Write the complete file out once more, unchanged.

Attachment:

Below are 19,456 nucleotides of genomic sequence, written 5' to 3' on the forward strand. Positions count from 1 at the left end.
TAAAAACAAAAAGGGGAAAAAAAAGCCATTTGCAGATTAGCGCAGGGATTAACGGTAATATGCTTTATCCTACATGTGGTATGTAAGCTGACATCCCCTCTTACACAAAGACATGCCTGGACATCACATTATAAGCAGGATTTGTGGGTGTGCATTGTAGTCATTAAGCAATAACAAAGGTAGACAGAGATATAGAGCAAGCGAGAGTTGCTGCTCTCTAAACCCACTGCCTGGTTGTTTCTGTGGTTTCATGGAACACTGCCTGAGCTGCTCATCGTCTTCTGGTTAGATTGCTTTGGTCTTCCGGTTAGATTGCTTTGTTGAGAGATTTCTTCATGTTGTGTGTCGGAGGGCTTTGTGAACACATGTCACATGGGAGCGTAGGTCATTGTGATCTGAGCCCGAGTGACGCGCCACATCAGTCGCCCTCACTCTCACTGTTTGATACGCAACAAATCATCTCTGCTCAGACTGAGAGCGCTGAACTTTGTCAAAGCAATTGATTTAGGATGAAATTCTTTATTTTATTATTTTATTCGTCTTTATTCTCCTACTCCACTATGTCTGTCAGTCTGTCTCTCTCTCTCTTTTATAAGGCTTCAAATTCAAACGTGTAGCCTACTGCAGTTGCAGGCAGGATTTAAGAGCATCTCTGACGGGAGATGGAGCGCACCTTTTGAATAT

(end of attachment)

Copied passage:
Below are 19,456 nucleotides of genomic sequence, written 5' to 3' on the forward strand. Positions count from 1 at the left end.
TAAAAACAAAAAGGGGAAAAAAAAGCCATTTGCAGATTAGCGCAGGGATTAACGGTAATATGCTTTATCCTACATGTGGTATGTAAGCTGACATCCCCTCTTACACAAAGACATGCCTGGACATCACATTATAAGCAGGATTTGTGGGTGTGCATTGTAGTCATTAAGCAATAACAAAGGTAGACAGAGATATAGAGCAAGCGAGAGTTGCTGCTCTCTAAACCCACTGCCTGGTTGTTTCTGTGGTTTCATGGAACACTGCCTGAGCTGCTCATCGTCTTCTGGTTAGATTGCTTTGGTCTTCCGGTTAGATTGCTTTGTTGAGAGATTTCTTCATGTTGTGTGTCGGAGGGCTTTGTGAACACATGTCACATGGGAGCGTAGGTCATTGTGATCTGAGCCCGAGTGACGCGCCACATCAGTCGCCCTCACTCTCACTGTTTGATACGCAACAAATCATCTCTGCTCAGACTGAGAGCGCTGAACTTTGTCAAAGCAATTGATTTAGGATGAAATTCTTTATTTTATTATTTTATTCGTCTTTATTCTCCTACTCCACTATGTCTGTCAGTCTGTCTCTCTCTCTCTTTTATAAGGCTTCAAATTCAAACGTGTAGCCTACTGCAGTTGCAGGCAGGATTTAAGAGCATCTCTGACGGGAGATGGAGCGCACCTTTTGAATAT